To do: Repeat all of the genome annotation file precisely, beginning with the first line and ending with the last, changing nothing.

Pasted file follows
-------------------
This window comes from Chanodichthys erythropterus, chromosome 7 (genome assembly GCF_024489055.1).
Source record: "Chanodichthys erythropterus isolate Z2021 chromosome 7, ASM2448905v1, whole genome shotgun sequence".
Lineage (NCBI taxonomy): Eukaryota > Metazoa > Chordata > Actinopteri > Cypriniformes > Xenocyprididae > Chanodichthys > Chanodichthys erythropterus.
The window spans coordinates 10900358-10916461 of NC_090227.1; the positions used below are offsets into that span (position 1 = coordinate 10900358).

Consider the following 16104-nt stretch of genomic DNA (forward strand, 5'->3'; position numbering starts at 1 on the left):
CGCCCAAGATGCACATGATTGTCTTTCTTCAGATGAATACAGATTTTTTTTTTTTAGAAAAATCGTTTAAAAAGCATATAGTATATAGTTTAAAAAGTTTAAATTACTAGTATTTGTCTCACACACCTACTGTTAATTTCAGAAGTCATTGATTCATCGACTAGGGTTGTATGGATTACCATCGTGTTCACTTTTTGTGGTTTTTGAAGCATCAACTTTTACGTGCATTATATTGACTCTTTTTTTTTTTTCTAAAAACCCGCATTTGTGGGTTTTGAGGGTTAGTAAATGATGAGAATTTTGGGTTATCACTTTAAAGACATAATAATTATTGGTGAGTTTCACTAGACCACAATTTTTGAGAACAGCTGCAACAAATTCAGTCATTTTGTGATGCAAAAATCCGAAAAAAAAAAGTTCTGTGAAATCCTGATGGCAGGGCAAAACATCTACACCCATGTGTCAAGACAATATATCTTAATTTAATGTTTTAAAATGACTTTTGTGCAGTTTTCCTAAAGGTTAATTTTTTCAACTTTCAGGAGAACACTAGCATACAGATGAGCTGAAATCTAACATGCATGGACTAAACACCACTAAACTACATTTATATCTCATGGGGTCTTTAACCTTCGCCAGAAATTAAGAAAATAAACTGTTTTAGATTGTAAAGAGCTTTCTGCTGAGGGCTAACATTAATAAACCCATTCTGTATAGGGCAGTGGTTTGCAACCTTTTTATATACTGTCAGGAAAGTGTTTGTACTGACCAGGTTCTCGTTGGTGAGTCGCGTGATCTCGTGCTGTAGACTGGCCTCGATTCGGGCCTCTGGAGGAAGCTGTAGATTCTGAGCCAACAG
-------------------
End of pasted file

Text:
This window comes from Chanodichthys erythropterus, chromosome 7 (genome assembly GCF_024489055.1).
Source record: "Chanodichthys erythropterus isolate Z2021 chromosome 7, ASM2448905v1, whole genome shotgun sequence".
Lineage (NCBI taxonomy): Eukaryota > Metazoa > Chordata > Actinopteri > Cypriniformes > Xenocyprididae > Chanodichthys > Chanodichthys erythropterus.
The window spans coordinates 10900358-10916461 of NC_090227.1; the positions used below are offsets into that span (position 1 = coordinate 10900358).

Consider the following 16104-nt stretch of genomic DNA (forward strand, 5'->3'; position numbering starts at 1 on the left):
CGCCCAAGATGCACATGATTGTCTTTCTTCAGATGAATACAGATTTTTTTTTTTTAGAAAAATCGTTTAAAAAGCATATAGTATATAGTTTAAAAAGTTTAAATTACTAGTATTTGTCTCACACACCTACTGTTAATTTCAGAAGTCATTGATTCATCGACTAGGGTTGTATGGATTACCATCGTGTTCACTTTTTGTGGTTTTTGAAGCATCAACTTTTACGTGCATTATATTGACTCTTTTTTTTTTTTCTAAAAACCCGCATTTGTGGGTTTTGAGGGTTAGTAAATGATGAGAATTTTGGGTTATCACTTTAAAGACATAATAATTATTGGTGAGTTTCACTAGACCACAATTTTTGAGAACAGCTGCAACAAATTCAGTCATTTTGTGATGCAAAAATCCGAAAAAAAAAAGTTCTGTGAAATCCTGATGGCAGGGCAAAACATCTACACCCATGTGTCAAGACAATATATCTTAATTTAATGTTTTAAAATGACTTTTGTGCAGTTTTCCTAAAGGTTAATTTTTTCAACTTTCAGGAGAACACTAGCATACAGATGAGCTGAAATCTAACATGCATGGACTAAACACCACTAAACTACATTTATATCTCATGGGGTCTTTAACCTTCGCCAGAAATTAAGAAAATAAACTGTTTTAGATTGTAAAGAGCTTTCTGCTGAGGGCTAACATTAATAAACCCATTCTGTATAGGGCAGTGGTTTGCAACCTTTTTATATACTGTCAGGAAAGTGTTTGTACTGACCAGGTTCTCGTTGGTGAGTCGCGTGATCTCGTGCTGTAGACTGGCCTCGATTCGGGCCTCTGGAGGAAGCTGTAGATTCTGAGCCAACAG